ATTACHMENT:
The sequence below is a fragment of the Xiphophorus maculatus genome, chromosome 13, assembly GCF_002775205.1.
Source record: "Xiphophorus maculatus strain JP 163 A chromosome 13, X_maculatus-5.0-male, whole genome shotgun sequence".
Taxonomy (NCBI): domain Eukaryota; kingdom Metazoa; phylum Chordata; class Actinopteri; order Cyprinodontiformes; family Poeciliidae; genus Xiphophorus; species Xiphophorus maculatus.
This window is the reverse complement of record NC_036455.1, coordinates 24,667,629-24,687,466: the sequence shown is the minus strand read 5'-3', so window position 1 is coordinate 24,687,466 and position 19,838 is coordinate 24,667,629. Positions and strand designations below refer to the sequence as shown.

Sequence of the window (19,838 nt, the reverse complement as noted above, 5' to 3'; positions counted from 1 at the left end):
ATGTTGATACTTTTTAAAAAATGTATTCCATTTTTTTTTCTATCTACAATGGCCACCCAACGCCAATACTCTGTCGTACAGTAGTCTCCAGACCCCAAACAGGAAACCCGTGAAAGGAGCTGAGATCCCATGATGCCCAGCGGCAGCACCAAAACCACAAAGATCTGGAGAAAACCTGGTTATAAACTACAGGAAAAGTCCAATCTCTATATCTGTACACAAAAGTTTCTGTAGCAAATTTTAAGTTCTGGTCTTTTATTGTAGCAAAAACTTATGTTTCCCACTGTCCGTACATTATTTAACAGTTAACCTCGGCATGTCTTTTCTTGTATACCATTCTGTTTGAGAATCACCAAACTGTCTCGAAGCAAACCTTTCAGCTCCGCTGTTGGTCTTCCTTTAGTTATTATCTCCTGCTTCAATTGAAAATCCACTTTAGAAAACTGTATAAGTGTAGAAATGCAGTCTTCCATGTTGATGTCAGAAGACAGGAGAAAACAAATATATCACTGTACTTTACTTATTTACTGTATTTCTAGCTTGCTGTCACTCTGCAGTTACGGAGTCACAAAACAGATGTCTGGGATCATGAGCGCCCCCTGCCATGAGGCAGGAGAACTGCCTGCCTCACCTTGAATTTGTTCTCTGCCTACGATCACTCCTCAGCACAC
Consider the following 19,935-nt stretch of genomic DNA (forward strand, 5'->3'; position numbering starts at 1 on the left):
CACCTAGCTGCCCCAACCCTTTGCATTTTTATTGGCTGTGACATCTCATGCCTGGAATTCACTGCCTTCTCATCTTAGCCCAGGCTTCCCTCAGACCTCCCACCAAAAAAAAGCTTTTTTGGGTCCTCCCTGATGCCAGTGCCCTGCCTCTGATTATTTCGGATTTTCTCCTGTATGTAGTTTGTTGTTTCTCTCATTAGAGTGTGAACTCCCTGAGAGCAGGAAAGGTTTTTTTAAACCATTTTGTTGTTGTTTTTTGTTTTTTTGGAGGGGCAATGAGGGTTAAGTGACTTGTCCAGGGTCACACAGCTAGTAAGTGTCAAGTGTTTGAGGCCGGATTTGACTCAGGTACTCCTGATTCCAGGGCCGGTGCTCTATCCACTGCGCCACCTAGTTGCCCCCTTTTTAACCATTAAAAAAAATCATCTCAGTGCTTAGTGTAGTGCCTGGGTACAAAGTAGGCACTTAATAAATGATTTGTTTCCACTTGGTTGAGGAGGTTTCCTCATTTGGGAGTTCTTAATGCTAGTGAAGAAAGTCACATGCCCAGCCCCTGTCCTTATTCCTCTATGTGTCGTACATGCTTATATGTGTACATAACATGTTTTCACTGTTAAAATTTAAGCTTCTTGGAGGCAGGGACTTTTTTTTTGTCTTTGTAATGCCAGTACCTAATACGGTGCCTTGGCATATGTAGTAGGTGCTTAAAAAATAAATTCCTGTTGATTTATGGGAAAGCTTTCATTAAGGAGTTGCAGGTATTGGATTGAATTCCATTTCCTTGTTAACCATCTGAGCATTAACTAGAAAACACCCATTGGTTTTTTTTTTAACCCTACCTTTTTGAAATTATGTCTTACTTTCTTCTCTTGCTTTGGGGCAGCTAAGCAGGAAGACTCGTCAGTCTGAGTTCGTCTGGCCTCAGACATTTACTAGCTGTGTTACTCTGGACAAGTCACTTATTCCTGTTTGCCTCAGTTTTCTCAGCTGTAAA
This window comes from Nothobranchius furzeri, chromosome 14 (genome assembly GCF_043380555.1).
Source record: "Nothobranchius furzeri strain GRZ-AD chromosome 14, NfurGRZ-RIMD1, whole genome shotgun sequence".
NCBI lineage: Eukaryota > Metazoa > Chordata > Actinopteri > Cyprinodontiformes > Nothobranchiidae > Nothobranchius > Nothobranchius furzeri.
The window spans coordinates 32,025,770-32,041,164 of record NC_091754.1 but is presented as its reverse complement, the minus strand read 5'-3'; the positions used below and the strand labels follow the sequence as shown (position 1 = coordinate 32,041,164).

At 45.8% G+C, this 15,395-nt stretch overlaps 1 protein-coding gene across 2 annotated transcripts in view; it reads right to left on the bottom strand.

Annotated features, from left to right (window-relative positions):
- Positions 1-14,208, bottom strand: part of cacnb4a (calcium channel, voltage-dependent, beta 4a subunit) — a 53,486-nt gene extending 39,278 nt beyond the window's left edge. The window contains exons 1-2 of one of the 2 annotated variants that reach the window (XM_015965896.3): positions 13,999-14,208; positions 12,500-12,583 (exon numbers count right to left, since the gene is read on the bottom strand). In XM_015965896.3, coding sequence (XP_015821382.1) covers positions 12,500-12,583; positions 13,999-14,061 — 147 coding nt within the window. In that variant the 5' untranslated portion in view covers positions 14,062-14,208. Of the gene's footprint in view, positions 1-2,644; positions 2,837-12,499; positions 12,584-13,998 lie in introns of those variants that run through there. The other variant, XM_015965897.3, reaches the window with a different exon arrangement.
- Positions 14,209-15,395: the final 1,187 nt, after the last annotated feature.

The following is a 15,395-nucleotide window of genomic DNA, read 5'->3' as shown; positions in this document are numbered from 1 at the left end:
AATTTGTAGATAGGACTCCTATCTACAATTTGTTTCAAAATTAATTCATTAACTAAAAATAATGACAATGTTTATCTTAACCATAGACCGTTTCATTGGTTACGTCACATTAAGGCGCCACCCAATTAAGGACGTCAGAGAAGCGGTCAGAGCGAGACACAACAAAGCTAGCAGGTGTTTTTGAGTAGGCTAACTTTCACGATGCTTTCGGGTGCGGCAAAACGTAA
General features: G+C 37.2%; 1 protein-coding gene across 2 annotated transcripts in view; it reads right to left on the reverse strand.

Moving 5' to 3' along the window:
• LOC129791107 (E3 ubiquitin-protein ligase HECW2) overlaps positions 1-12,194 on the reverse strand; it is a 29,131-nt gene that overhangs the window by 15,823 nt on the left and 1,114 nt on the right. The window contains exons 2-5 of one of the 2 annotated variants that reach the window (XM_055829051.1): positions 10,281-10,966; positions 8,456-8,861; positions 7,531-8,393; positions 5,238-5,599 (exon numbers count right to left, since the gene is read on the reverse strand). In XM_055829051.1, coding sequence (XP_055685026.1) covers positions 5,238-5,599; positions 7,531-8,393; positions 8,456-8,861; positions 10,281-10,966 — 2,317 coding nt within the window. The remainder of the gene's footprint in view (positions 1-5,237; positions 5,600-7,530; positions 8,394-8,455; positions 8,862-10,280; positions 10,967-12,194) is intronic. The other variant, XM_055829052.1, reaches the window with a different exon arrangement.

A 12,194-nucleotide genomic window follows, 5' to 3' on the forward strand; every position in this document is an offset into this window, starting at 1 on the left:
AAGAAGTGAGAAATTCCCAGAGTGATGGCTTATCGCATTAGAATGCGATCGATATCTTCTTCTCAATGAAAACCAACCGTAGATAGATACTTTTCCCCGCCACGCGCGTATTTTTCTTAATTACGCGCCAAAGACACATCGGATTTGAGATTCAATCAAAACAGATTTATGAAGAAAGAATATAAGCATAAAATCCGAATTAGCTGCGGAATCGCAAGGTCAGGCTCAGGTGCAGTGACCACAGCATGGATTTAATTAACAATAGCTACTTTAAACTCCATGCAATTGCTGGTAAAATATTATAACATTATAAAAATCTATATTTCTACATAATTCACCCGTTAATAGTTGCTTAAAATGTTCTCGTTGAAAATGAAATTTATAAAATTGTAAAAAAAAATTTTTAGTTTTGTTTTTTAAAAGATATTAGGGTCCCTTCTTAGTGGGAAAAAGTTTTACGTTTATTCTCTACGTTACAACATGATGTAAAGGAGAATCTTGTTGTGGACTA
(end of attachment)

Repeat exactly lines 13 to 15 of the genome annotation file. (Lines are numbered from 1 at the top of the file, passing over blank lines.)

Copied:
At 45.8% G+C, this 15,395-nt stretch overlaps 1 protein-coding gene across 2 annotated transcripts in view; it reads right to left on the bottom strand.

Annotated features, from left to right (window-relative positions):
- Positions 1-14,208, bottom strand: part of cacnb4a (calcium channel, voltage-dependent, beta 4a subunit) — a 53,486-nt gene extending 39,278 nt beyond the window's left edge. The window contains exons 1-2 of one of the 2 annotated variants that reach the window (XM_015965896.3): positions 13,999-14,208; positions 12,500-12,583 (exon numbers count right to left, since the gene is read on the bottom strand). In XM_015965896.3, coding sequence (XP_015821382.1) covers positions 12,500-12,583; positions 13,999-14,061 — 147 coding nt within the window. In that variant the 5' untranslated portion in view covers positions 14,062-14,208. Of the gene's footprint in view, positions 1-2,644; positions 2,837-12,499; positions 12,584-13,998 lie in introns of those variants that run through there. The other variant, XM_015965897.3, reaches the window with a different exon arrangement.